Sennheiser HD560S ($200) – HD560S is another open-back dynamic driver headphone from Sennheiser around HD6XX’s price point, selling for around $200. Build wise, HD560S is all plastic too (except for the metal grill) and is very well put together but I personally dig HD6XX’s design and build a bit more. HD560S has slightly less clamp force compared to HD6XX but I find them almost equally comfortable for my head. HD560S has an impedance rating of 120Ω and is a smidgen easier to drive than HD6XX but not by much. HD560S has better sub-bass extension and is more neutral but HD6XX has better bass punch and upfront definition. HD6XX is a smidgen more neutral and fuller in the 250-500Hz region compared to HD560S which is slightly leaner there but the rest of their midrange character is rather similar besides that. They both have similar linear, neutral lower-midrange and forward upper-midrange with almost similar ear gain but HD50S is a bit more prominent in the 4-5kHz region. HD560S has more lower treble in the 5-9kHz and more upper treble in the 13-20kHz region, making it significantly brighter than HD6XX but isn't abnormally bright or harsh as such. I'd basically classify HD560S' treble as neutral-bright and HD6XX's as neutral-warm. HD560S has a bigger soundstage with more width and depth but HD6XX has slightly better separation, realism and note weight. Also, HD6XX's overall sound signature scales better with more power and better gear than HD560S. Yes, Sennheiser's own HD560S gives HD6XX some good competition but I think HD6XX holds its ground and comes up on top in quite a lot of things. In general, preferences and basic choice of flavour will play a major role in choosing one over the other.


HifiMan Sundara pre-2020 revision (~$350) – Sundara is a planar magnetic open-back headphone with an impedance rating of 37Ω and sensitivity of 97dB. It is fairly easy to drive from most devices but benefits from more power. I’ve included Sundara in the comparison because it too has a fairly neutral tuning and is a headphone enthusiasts generally have on their radar. Sundara has slightly less clamp force than HD6XX but is a bit heavier. Sound wise, Sundara is more a neutral-bright headphone compared to HD6XX's neutral-warm tonality. Sundara rolls-off sub-bass sooner at around 50-60Hz whereas HD6XX rolls-off at 40Hz. Also, HD6XX has a tiny bit more mid-bass presence. As a result, HD6XX has more bass punch and a bit more rumble than Sundara but Sundara has a more neutral mid-bass presentation. Both have linear and neutral lower midrange and forward upper midrange presentation but HD6XX does it more linearly, naturally and organically. Sundara has a dip in the 1-2.5kHz region which makes HD6XX a bit more tonally accurate in the region. Sundara has more presence in the 4-5kHz region and can come off as shouty to some. Sundara has more lower treble and upper treble presence than HD6XX. Simply, Sundara is slightly north of neutral in its treble presentation making it a neutral-bright headphone whereas I consider HD6XX as neutral-warm. HD6XX is more organic, warm and comfortable sounding whereas Sundara has sharper attack and slightly thinner tonality because of its brighter upper-treble tuning. Sundara has the bigger soundstage of the two but I find HD6XX’s overall imaging a bit more natural as a musician/music producer. Sundara has a bit more micro-detail retrieval, a lot owing to its brighter tonality but can be fatiguing for some in longer listens compared to HD6XX.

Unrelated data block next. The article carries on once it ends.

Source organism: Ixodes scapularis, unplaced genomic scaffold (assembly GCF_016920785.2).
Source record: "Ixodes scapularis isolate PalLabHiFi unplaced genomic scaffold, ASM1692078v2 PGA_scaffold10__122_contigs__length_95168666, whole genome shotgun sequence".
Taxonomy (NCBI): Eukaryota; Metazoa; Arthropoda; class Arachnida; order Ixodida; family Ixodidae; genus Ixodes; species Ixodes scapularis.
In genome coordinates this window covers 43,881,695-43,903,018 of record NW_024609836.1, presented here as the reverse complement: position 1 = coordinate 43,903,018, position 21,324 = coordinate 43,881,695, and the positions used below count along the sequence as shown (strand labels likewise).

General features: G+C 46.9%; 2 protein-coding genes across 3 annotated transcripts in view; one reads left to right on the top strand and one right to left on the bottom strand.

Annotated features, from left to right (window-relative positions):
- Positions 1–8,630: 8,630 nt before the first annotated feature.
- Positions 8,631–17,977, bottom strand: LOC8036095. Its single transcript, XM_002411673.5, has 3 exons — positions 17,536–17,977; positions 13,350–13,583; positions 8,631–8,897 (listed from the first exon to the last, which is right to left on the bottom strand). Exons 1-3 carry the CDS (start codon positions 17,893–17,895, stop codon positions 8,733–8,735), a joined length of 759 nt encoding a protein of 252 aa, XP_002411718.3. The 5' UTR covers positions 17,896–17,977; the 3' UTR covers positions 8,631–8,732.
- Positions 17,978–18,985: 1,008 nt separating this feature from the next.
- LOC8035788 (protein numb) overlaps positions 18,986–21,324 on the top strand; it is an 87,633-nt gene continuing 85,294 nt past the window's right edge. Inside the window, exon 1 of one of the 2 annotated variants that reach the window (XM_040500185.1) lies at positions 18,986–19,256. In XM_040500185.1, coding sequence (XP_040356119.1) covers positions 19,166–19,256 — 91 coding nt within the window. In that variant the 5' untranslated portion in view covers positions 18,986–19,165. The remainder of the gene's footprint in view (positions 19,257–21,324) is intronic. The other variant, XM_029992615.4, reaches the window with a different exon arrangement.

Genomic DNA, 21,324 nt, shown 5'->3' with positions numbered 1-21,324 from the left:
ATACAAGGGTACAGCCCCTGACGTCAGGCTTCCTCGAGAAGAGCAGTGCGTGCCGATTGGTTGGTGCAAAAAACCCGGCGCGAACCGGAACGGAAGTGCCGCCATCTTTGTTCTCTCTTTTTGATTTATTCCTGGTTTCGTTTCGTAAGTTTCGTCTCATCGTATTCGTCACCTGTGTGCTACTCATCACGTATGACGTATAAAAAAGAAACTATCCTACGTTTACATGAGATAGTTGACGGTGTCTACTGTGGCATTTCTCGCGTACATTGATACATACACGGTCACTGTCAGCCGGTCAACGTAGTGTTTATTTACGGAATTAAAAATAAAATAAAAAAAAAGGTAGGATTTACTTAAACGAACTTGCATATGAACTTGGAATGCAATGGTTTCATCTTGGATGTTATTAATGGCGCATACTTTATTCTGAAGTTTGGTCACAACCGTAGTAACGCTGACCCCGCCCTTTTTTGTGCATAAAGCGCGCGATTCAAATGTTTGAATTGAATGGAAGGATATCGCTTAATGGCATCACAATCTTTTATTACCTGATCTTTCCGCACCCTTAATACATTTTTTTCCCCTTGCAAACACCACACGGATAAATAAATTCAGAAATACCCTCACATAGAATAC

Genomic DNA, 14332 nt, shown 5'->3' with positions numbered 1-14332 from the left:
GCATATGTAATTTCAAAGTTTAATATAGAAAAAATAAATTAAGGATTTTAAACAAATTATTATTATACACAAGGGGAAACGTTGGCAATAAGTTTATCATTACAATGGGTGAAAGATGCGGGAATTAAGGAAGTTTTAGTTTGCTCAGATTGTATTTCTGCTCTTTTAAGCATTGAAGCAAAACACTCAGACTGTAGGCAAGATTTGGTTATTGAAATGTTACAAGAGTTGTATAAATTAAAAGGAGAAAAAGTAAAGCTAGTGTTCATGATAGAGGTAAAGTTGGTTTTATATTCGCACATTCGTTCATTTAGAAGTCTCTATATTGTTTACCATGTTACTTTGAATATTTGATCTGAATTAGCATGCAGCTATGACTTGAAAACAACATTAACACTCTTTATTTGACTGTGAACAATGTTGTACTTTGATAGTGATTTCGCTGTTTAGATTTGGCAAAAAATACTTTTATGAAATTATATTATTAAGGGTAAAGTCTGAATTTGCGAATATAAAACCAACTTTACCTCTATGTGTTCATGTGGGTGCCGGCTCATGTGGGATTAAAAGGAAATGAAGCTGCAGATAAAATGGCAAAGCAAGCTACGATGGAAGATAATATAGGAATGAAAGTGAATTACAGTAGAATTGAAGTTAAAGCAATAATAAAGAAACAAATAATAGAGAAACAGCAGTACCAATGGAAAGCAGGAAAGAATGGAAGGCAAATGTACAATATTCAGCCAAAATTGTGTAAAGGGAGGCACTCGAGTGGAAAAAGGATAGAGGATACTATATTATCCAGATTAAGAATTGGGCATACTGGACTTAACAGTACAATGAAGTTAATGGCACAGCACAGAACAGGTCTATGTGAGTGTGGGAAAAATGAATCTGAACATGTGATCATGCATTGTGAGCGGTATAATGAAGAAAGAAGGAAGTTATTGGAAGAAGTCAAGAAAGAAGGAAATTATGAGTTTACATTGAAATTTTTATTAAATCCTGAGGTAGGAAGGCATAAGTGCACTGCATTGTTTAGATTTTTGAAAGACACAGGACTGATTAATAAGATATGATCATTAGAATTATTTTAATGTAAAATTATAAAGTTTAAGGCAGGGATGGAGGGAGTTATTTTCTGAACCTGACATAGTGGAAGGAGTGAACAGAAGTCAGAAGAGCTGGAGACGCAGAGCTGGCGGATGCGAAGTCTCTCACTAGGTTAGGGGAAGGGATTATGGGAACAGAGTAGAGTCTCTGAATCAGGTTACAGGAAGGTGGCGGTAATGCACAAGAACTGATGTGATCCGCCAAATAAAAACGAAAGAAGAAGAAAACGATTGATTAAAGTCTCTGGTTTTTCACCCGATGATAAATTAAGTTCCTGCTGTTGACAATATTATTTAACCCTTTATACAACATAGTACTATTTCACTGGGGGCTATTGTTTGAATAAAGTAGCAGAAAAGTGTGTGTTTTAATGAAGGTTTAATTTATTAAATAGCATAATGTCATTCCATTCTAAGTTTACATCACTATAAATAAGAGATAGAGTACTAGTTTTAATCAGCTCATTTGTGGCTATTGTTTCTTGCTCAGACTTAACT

Ollo S4X (€399) –
Both are open-back dynamic driver headphones but S4X has an impedance rating of 32Ω and is much easier to drive. Even though HD6XX’s build is quite good for its price, S4X’s boutique design and build quality seems more premium and attractive. Fit wise, HD6XX is fairly comfortable because of large ear pads that go over the ear properly but the headband can have a stronger clamping force for people with bigger heads. On the other hand, S4X’s auto headband tensioner mechanism and clamping force is more comfortable but the ear pads are smaller and do not engulf the whole ear comfortably. S4X has a much better looking and feeling cable compared to HD6XX. Sound wise, running both through the 4.4mm output of Hiby R6 2020 in low gain, S4X has better sub-bass extension whereas HD6XX rolls of around 40Hz. S4X has a bit more mid-bass and lower midrange body in the 250-600Hz whereas HD6XX is more linear and neutral there. Both do upper-midrange very well but S4X has a bit more note weight and definition owing to a bit more ear gain whereas HD6XX is a bit easier and comfortable sounding. When it comes to lower treble, HD6XX has a minor dip in the 6-10kHz region too but is not as dipped as the S4X and as a result, hi-hats and cymbals are a bit more prominent and better portrayed in the HD6XX than S4X. Both have good upper treble extension but HD6XX becomes more laid back as the ear pads start wearing out but is a bit more prominent in upper treble with fresh ear pads. S4X comes across slightly more even and warmer in upper treble presentation in comparison. Soundstage wise, S4X is slightly wider and deeper as well as has better imaging and layering across its soundstage.